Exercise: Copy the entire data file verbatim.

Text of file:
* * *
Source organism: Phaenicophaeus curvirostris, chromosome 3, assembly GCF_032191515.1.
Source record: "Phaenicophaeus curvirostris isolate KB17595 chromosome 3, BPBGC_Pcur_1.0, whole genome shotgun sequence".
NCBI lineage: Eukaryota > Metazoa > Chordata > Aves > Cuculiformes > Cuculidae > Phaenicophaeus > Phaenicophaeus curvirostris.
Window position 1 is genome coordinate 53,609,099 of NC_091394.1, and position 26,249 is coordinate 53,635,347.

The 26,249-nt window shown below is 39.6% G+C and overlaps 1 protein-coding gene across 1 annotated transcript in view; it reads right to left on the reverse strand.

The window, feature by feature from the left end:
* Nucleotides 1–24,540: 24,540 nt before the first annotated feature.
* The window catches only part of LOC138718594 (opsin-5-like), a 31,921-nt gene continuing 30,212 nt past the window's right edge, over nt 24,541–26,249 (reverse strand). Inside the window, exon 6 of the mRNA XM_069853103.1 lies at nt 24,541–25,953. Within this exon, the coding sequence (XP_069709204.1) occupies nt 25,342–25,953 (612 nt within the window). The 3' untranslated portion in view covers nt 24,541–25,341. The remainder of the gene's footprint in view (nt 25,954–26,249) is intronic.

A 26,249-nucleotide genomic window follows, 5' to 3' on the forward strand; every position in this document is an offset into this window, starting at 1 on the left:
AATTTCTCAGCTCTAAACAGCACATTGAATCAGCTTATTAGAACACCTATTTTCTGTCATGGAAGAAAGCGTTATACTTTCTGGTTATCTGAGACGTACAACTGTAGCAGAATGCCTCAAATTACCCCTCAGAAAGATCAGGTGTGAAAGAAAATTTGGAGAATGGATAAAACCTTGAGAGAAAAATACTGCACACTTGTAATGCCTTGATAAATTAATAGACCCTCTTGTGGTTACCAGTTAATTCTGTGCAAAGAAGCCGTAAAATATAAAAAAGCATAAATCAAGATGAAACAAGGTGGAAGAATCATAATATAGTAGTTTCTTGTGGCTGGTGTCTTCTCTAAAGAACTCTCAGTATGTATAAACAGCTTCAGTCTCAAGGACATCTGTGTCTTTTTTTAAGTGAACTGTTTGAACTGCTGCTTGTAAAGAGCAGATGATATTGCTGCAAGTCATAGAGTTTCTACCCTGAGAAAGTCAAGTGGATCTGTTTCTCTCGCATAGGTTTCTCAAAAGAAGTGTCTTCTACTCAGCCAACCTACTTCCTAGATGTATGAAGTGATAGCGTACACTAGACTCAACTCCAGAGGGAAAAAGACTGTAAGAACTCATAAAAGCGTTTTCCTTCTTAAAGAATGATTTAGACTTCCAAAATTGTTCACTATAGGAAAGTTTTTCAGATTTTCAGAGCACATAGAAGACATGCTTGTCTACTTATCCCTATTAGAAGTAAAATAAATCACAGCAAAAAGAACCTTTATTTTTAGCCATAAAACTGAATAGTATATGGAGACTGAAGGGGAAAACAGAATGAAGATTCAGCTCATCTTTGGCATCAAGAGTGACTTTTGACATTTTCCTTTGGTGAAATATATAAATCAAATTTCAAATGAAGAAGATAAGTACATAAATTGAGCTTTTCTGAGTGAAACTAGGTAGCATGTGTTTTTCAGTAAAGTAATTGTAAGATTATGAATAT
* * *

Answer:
Source organism: Phaenicophaeus curvirostris, chromosome 3, assembly GCF_032191515.1.
Source record: "Phaenicophaeus curvirostris isolate KB17595 chromosome 3, BPBGC_Pcur_1.0, whole genome shotgun sequence".
NCBI lineage: Eukaryota > Metazoa > Chordata > Aves > Cuculiformes > Cuculidae > Phaenicophaeus > Phaenicophaeus curvirostris.
Window position 1 is genome coordinate 53,609,099 of NC_091394.1, and position 26,249 is coordinate 53,635,347.

The 26,249-nt window shown below is 39.6% G+C and overlaps 1 protein-coding gene across 1 annotated transcript in view; it reads right to left on the reverse strand.

The window, feature by feature from the left end:
* Nucleotides 1–24,540: 24,540 nt before the first annotated feature.
* The window catches only part of LOC138718594 (opsin-5-like), a 31,921-nt gene continuing 30,212 nt past the window's right edge, over nt 24,541–26,249 (reverse strand). Inside the window, exon 6 of the mRNA XM_069853103.1 lies at nt 24,541–25,953. Within this exon, the coding sequence (XP_069709204.1) occupies nt 25,342–25,953 (612 nt within the window). The 3' untranslated portion in view covers nt 24,541–25,341. The remainder of the gene's footprint in view (nt 25,954–26,249) is intronic.

A 26,249-nucleotide genomic window follows, 5' to 3' on the forward strand; every position in this document is an offset into this window, starting at 1 on the left:
AATTTCTCAGCTCTAAACAGCACATTGAATCAGCTTATTAGAACACCTATTTTCTGTCATGGAAGAAAGCGTTATACTTTCTGGTTATCTGAGACGTACAACTGTAGCAGAATGCCTCAAATTACCCCTCAGAAAGATCAGGTGTGAAAGAAAATTTGGAGAATGGATAAAACCTTGAGAGAAAAATACTGCACACTTGTAATGCCTTGATAAATTAATAGACCCTCTTGTGGTTACCAGTTAATTCTGTGCAAAGAAGCCGTAAAATATAAAAAAGCATAAATCAAGATGAAACAAGGTGGAAGAATCATAATATAGTAGTTTCTTGTGGCTGGTGTCTTCTCTAAAGAACTCTCAGTATGTATAAACAGCTTCAGTCTCAAGGACATCTGTGTCTTTTTTTAAGTGAACTGTTTGAACTGCTGCTTGTAAAGAGCAGATGATATTGCTGCAAGTCATAGAGTTTCTACCCTGAGAAAGTCAAGTGGATCTGTTTCTCTCGCATAGGTTTCTCAAAAGAAGTGTCTTCTACTCAGCCAACCTACTTCCTAGATGTATGAAGTGATAGCGTACACTAGACTCAACTCCAGAGGGAAAAAGACTGTAAGAACTCATAAAAGCGTTTTCCTTCTTAAAGAATGATTTAGACTTCCAAAATTGTTCACTATAGGAAAGTTTTTCAGATTTTCAGAGCACATAGAAGACATGCTTGTCTACTTATCCCTATTAGAAGTAAAATAAATCACAGCAAAAAGAACCTTTATTTTTAGCCATAAAACTGAATAGTATATGGAGACTGAAGGGGAAAACAGAATGAAGATTCAGCTCATCTTTGGCATCAAGAGTGACTTTTGACATTTTCCTTTGGTGAAATATATAAATCAAATTTCAAATGAAGAAGATAAGTACATAAATTGAGCTTTTCTGAGTGAAACTAGGTAGCATGTGTTTTTCAGTAAAGTAATTGTAAGATTATGAATAT